It seemed like the sun hadn’t woken up. Dark rain clouds contrasted with the bright green of the Cove Forest. The droplets splashing on the car hood soothed our eyelids, still groggy from the early morning. The vehicle swept over Indian River Drive, a winding vanishing point of a road whose only yellow line served as a landmark in the deluge and enclosing trees. “This is where I feel most alive,” said Josh, who parked in a spot known only to locals.
That morning, Jennifer and Josh, teammates at Arc’teryx marketing, met us at dawn to go trail running on the majestic Baden Powell Trail, less than a 30-minute drive from Vancouver. As lovers of beautiful British Columbia, we felt privileged to discover some of its attractions with people who shared our passions.
It was the fourth day of our immersion at Arc’teryx, and we’d already seen every weather and topographical condition. Ocean, mountains, beaches, even a snowstorm followed by a sunny happy hour on a terrace overlooking downtown Vancouver.
Out of the car, the smell of hemlock and Douglas fir permeated our nostrils. A deep breath, eyes firmly closed, and we merged onto a trail surrounded in calming silence. We followed our guides to a path with a “Beware of Bears” sign. They suggested inserting the laces of my Norvan LD GTX trail running shoes into the built-in tabs. I understood from the first turn that this detail, like so many others in the Arc’teryx designs I wore that day, had been created by true trail runners who use the products in these forests and mountains.
Our run began slowly, but as our pace quickened the rain made the earth slippery. Josh is an obsessive runner of long-distance trails, accumulating hundreds of miles through rough terrain. I was curious to know what drove him during these daunting challenges.
“You get to jump in the puddles your parents said not to when you were a little kid. I always describe it as dancing with the mountain. You move where the environment allows you to move.”
Josh’s running debut wasn’t a love-at-first-sight story. His interest began during a master’s degree in Chemical Engineering, running to kill time while waiting for his lab results. After completing his first marathon, he thought he’d “never run one again.” Then one of his colleagues invited him to run in the mountains. It didn’t take him more than a few jumps over rocks, roots, and puddles to fall in love with the sport that would change his life.
Each time Josh went trail running he felt a need for nature to be part of his everyday routine. An opening for a technical writer at Arc’teryx was the opportunity to combine his scientific knowledge with the call of the outdoors. He got the job, moved to Vancouver, and got even closer to his favorite playground: the mountains.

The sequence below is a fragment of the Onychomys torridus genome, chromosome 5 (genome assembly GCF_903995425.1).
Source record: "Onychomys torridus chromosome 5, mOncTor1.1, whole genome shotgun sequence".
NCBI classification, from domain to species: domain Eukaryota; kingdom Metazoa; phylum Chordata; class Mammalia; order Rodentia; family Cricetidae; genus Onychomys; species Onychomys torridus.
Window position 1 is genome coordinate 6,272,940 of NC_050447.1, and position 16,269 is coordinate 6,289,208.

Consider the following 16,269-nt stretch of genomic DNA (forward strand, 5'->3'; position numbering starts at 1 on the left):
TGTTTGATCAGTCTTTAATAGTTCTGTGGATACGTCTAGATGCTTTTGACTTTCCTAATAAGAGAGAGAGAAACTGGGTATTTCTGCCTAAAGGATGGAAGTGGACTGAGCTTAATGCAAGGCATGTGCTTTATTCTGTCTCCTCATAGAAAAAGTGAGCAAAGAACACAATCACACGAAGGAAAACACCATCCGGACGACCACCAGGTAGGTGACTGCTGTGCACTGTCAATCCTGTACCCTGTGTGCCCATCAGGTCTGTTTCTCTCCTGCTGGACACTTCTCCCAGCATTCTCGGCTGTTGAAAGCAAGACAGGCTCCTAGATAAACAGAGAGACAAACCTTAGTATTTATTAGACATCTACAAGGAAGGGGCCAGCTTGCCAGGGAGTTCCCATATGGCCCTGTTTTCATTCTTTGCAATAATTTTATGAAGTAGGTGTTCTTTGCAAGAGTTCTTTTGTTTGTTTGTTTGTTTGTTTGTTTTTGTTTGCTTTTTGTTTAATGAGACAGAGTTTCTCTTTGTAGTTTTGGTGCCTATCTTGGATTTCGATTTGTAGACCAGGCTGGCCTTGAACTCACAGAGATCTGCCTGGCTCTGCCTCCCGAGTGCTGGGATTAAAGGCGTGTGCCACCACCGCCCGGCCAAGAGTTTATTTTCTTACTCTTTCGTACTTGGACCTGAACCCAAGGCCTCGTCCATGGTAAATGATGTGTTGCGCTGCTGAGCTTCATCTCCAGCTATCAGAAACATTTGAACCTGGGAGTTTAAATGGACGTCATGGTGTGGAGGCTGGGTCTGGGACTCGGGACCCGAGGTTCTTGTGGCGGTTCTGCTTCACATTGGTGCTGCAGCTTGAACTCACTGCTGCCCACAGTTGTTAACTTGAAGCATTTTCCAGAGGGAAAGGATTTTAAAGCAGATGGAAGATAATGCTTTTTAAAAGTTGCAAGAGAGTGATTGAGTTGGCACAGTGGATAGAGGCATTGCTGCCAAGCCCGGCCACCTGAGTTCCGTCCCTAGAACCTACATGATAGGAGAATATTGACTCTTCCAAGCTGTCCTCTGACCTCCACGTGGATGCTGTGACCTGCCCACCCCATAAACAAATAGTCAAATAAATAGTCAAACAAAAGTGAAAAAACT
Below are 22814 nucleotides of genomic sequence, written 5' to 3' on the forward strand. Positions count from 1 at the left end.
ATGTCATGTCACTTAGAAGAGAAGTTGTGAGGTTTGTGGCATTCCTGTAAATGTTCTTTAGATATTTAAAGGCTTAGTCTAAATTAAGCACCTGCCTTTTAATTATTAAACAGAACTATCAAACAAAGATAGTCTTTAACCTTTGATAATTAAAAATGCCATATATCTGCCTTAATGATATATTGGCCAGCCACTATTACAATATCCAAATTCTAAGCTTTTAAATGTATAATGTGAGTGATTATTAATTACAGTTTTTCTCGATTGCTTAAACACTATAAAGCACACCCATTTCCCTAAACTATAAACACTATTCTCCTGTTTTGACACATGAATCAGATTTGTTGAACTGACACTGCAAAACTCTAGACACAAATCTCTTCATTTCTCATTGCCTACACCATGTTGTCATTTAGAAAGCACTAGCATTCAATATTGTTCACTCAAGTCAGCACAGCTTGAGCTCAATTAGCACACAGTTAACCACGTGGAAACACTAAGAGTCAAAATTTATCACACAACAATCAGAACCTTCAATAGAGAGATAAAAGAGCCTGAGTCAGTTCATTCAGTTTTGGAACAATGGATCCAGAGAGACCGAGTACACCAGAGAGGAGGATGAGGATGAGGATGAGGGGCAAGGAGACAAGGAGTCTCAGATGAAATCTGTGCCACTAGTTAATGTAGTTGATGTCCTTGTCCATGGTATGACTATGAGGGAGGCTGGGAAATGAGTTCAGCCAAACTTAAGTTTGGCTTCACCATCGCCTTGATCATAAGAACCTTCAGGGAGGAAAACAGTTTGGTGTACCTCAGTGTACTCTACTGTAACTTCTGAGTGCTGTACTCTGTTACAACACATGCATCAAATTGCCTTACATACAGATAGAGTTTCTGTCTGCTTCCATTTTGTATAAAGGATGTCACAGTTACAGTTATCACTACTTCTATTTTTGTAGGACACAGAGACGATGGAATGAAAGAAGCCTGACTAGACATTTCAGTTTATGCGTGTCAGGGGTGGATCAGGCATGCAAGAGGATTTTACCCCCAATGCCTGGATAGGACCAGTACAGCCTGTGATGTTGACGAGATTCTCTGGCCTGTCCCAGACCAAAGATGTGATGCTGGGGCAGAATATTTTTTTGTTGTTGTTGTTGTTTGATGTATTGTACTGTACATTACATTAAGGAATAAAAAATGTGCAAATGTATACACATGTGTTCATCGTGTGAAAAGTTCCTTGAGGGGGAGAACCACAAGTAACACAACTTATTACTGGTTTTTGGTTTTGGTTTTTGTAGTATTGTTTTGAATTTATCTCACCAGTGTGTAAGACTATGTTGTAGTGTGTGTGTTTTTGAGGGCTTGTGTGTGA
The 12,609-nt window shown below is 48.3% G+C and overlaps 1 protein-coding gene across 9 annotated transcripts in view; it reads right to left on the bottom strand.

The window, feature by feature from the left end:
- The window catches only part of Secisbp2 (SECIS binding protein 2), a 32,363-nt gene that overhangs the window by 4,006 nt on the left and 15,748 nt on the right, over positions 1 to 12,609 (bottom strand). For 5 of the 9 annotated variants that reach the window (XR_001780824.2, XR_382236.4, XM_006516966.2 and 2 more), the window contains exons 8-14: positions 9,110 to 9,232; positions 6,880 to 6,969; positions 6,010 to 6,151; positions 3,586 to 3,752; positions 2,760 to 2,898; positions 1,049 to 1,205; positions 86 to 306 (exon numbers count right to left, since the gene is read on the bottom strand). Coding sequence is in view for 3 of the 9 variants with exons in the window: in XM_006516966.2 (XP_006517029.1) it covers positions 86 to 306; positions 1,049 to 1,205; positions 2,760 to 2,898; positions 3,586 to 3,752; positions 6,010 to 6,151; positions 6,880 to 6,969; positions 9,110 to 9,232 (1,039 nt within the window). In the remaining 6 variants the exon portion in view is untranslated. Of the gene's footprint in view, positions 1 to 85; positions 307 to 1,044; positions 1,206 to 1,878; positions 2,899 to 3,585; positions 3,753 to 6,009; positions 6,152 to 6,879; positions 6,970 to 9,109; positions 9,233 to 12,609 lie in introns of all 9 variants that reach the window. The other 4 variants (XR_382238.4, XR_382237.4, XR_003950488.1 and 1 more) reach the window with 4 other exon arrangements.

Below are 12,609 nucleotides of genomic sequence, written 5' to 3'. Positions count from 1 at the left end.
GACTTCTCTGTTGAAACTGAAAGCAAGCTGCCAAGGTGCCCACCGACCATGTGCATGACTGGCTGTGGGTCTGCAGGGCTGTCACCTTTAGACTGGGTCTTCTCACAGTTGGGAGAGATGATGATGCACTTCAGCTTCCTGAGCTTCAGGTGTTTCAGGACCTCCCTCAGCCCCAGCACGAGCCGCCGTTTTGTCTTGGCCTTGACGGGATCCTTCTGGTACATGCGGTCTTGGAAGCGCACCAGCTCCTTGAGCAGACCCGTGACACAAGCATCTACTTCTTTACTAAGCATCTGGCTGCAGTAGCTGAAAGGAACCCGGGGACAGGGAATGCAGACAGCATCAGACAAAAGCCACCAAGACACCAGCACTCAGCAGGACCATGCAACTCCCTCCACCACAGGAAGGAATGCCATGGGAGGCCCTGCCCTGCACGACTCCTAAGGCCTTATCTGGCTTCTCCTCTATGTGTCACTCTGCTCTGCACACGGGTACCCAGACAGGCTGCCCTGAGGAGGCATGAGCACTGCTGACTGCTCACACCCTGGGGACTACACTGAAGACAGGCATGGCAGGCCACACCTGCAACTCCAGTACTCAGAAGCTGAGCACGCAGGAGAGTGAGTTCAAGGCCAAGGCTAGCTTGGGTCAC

“I used to live in Seattle and got fully into mountain and trail running. Now, living in [Vancouver’s] North Shore where the trails are literally out my front door, I just leave my house and go for hours and hours.”
There were rough patches, evidenced by bloodied returns home from running the difficult trails. Eventually, he got more comfortable and stronger. Undertaking terrain of the Coastal Mountains on their own would be enough for most, but Josh’s scientific inquisitiveness pushed the boundaries again.
“I took a month-long running trip in Tasmania for fun, but as an extra challenge, I decided that I would make all my own clothing. So I made everything by myself, including my running vest. I only brought shoes and socks.”
Josh sewed his Tasmania gear to his own standards at the Arc’teryx design centre. After the trip, he showed his colleagues his process and how he’d integrated his techniques and discoveries into his clothing. Impressed, Arc’teryx marketing team drafted him, where he’s since worked as a creative copywriter. This explains why he’s the official trail running reference at Arc’teryx.
If you can’t find Josh on weekends, holidays or lunch breaks, it’s probably because he’s pounding the trail. For Josh, every run is an opportunity for a new adventure. He’s also run some the world’s most substantial trails: an island infested with wolves in Northern B.C., the GR20 hiking trail in Corsica, and the Caucasus mountains of Georgia.
Raphaelle is wearing: Norvan LD GTX Trail Running Shoe
It’s the people behind Arc’teryx like Josh that make it the model of outdoor clothing innovation. The corporate philosophy emphasizes initiative – everyone is encouraged to push the limits of quality, feasibility, and efficiency to reach new standards of apparel and equipment.
Designers at Arc’teryx often drop in on Josh to test their ideas. This lets him both live his passion and improve the sport. The proximity of the designers makes for especially efficient R&D, reaching a level of unparalleled quality that Josh is proud of.
Josh’s stories of travel and work made me forget the rainy conditions of our run. After countless twists and turns replete with laughter, the trail opened onto a massive mountainside platform of rock. We took in spectacular views of Deep Cove Bay with mist hanging among the trees.
Perched on the end of Quarry Rock, our discussion harkened to a feeling we all know and yet always seem to forget to verbalize – playing outside in the elements offers the simplest, purest pleasure of enjoyment. We were neither hot nor cold, and despite the rain, our socks and t-shirts under our jackets were dry (thanks Gore-Tex). Our hearts pounded as the rain cooled our flushed faces. We felt alive, and the picturesque landscape before us brought up a giddiness from our hearts.
This beautiful day ended with a well-deserved coffee-&-donut tour at the famous Honey Donuts (locals’ tip – take note)! Over treats, Jen stated, “another great day at the office!”
I’ll tell myself the next time I put on my trail running shoes – why not make this outing a new adventure and go dancing with the mountains?